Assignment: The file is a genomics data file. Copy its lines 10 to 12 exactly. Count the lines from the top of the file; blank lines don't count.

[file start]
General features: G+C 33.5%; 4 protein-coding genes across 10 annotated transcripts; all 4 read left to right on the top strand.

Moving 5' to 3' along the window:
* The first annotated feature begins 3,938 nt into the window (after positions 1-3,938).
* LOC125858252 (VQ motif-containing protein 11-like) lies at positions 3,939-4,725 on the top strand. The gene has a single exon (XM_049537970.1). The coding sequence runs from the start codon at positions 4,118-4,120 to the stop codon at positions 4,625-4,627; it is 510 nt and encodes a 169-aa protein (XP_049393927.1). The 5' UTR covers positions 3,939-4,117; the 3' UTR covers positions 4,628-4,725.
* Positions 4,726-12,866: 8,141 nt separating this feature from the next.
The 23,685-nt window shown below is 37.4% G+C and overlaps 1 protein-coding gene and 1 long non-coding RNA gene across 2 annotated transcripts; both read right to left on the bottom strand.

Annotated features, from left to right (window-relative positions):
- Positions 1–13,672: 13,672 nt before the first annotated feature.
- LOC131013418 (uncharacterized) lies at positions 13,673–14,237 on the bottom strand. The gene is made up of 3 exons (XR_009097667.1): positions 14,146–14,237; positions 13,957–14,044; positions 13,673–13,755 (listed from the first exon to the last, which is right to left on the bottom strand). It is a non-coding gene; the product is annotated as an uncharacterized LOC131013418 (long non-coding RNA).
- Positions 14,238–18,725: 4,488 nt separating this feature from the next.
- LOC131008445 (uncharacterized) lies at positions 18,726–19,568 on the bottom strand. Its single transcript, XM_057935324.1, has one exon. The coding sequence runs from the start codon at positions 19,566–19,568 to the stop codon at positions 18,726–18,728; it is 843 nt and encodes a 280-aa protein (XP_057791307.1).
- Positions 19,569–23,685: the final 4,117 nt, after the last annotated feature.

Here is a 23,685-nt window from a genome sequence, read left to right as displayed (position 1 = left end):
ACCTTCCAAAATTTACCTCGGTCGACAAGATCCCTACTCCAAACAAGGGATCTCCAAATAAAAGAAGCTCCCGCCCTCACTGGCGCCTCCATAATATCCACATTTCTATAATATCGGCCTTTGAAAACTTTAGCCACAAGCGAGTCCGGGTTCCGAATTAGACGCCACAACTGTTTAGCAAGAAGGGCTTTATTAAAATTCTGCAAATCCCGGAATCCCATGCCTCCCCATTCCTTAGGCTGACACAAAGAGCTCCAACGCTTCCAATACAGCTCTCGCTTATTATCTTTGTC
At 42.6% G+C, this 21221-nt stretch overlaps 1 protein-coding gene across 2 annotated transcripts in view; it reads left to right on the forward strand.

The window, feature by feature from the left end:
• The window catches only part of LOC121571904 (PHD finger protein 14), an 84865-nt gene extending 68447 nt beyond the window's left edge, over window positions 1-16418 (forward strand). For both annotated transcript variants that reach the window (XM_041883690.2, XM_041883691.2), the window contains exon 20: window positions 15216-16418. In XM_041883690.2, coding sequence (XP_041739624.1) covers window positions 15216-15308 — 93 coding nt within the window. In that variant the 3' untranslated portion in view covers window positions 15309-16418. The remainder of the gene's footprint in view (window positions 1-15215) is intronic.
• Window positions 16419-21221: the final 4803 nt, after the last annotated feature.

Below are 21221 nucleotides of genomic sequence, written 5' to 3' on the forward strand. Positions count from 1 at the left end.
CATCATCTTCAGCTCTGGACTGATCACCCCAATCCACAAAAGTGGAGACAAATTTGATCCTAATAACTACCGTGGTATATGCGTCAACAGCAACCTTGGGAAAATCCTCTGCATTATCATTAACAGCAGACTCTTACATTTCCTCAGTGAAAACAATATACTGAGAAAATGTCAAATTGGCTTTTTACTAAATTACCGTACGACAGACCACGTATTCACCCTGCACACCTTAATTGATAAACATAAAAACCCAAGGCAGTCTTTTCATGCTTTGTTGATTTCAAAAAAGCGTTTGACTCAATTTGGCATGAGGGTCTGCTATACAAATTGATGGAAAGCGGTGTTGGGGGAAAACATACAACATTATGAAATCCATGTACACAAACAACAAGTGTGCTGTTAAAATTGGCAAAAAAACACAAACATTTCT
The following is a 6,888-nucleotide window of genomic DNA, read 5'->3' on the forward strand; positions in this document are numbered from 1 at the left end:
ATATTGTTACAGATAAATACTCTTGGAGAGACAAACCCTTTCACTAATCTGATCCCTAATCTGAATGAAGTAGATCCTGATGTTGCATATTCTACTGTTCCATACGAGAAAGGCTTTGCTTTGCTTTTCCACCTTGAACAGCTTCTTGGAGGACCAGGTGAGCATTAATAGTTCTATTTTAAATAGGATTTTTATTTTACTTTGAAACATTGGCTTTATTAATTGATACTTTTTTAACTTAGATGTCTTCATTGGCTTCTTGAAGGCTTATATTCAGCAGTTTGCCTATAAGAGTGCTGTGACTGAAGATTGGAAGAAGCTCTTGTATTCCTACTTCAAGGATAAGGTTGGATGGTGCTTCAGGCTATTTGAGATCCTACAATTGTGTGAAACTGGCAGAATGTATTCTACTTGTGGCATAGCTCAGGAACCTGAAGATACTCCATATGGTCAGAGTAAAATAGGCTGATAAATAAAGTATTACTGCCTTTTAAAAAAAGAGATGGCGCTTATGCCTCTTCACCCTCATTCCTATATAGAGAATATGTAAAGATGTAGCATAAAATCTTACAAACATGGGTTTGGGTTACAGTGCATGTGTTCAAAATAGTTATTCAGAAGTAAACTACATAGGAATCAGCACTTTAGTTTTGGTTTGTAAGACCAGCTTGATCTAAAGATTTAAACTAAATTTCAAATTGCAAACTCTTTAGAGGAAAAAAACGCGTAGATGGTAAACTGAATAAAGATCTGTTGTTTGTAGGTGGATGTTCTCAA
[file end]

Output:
- Positions 14,238–18,725: 4,488 nt separating this feature from the next.
- LOC131008445 (uncharacterized) lies at positions 18,726–19,568 on the bottom strand. Its single transcript, XM_057935324.1, has one exon. The coding sequence runs from the start codon at positions 19,566–19,568 to the stop codon at positions 18,726–18,728; it is 843 nt and encodes a 280-aa protein (XP_057791307.1).
- Positions 19,569–23,685: the final 4,117 nt, after the last annotated feature.